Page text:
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Thursday, 04/25/2013 5:14:17 PM

Thursday, April 25, 2013 5:14:17 PM

Post# of 353
The story of Logan County Bitumen deposits...
*This informative (yet, separate) article (from last year) was composed w/ input from our closely-allied collaborator in the region, Imperial Petrolem, presumably using the same advanced tech of-which Mr.Wilson speaks of here:
And here:
"Company to mine sand tars in north Logan
by Chris Cooper
Managing Editor
a year ago | 2168 views | 0 | 6 | |
Traveling through north Logan County, you expect to see beautiful rolling fields mixed with lush canopies of billowing tree tops. This land is known for it’s rough landscape, but hidden just beneath the surface, unknown by most, lies a hidden natural source that a company out of Indiana has big plans to tap into.

Arrakis Oil Recovery - a subsidiary of Imperial Petroleum of Evansville, Ind. - will soon be taking up residence in north Logan on a 121 acres in the Homer area the company has purchased to mine tar sands. The company also has a lease option on an additional 500 acres and is actively looking to obtain even more.

Tar sands are a combination of clay, sand, water, and bitumen, a heavy black viscous oil. Tar sands can be mined and processed to extract the oil-rich bitumen, which is then refined into oil. The bitumen in tar sands cannot be pumped from the ground in its natural state; instead tar sand deposits are mined, usually using strip mining or open pit techniques.

Jeffrey Wilson serves as President of Imperial Petroleum as well as manager of Arrakis. His son, Aaron Wilson will be the project manager for the Logan County project.

“We are a small public company,” said Jeffrey Wilson, adding that although the process is similar to strip mining, it is less invasive.

The sands in Logan County are at surface level, said Wilson, which will make it easier to get to.

“You could take a shovel and hit the oil sands,” Wilson said, adding you can use a front end loader or bull dozier to get down to the sands,” he said.

Wilson added their target is 17 to 20 feet but they could go as deep as 50 feet.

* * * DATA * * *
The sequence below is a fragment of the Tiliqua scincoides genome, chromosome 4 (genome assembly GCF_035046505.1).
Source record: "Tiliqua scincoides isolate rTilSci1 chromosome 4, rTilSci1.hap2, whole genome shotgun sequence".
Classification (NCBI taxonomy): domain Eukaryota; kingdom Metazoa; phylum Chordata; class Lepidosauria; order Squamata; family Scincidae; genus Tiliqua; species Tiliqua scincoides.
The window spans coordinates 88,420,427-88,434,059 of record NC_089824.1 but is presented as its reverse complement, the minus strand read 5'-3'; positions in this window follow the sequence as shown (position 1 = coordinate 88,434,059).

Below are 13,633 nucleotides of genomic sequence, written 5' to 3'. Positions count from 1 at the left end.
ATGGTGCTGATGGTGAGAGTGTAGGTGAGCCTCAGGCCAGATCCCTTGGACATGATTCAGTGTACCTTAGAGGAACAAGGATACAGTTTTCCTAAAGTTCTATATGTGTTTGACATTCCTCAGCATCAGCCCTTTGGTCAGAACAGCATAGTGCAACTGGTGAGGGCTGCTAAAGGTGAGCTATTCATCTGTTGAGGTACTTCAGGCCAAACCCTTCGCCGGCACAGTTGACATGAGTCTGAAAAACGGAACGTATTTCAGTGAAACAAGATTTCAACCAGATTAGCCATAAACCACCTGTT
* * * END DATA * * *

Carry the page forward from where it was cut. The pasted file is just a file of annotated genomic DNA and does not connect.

Although a small company, Imperial Petroleum is making a mark in the sand mining industry also having presence in the states of Louisiana and Texas.

What is so special about this company is the recent technology it is responsible for creating that is actually changing the way sands have been mined in the past. According to Wilson, there has been a lot of sand tar mining done in Canada; however, the process being used calls for steam and heat, which can leave chemicals behind in the sands after the bitumen is extracted.

“Canadian tar has always gotten a bad name. They are wet sands and steam is used to release the oil. The only problem with that is it doesn’t completely clean the sand which leaves hydrocarbon on it. There are huge piles left and lagoons of oily water which creates an environmental problem,” said Wilson. Another issue, Wilson said, is using heat in the process which he says can cause admissions into the air.

The technology created by Imperial Petroleum does away with the old ways.

“We have been working two to three years developing our process with a technology group in Texas,” said Wilson. “With our way we use a recycled water based chemical that allows us to clean the sand 100 percent free from hydrocarbon. It’s been certified by third party labs,” added Wilson. The chemical is non-toxic and biodegradable.

Wilson said his company is currently sending the technology to Canada to help clean up what was left behind from the old ways.

Imperial Petroleum has formed a joint venture with PEKA Concepts out of Texas to help move the unit that will extract the Bitumen from the sands to Logan County. Right now, the company is planning to build a pole barn type structure to house the equipment. Plans are also in the works for hiring workers to operate the equipment.

Wilson anticipates after the mining gets going they will be able to collect around 1,000 barrels a day. This product can be used in asphalt or can be sent to refineries. It can also be used as bunker fuel (crude oil) and used for ships.

The sand mines in Kentucky run northwest of Russellville up through Butler, Edmondson, Warren and Breckenridge Counties, says Wilson. A company mining in Edmondson County will be using their technology as well.

Wilson said his company is dedicated to making sure they are doing better than what is out there and not polluting the environment. They hope to begin the process in Logan County early to mid-summer of this year."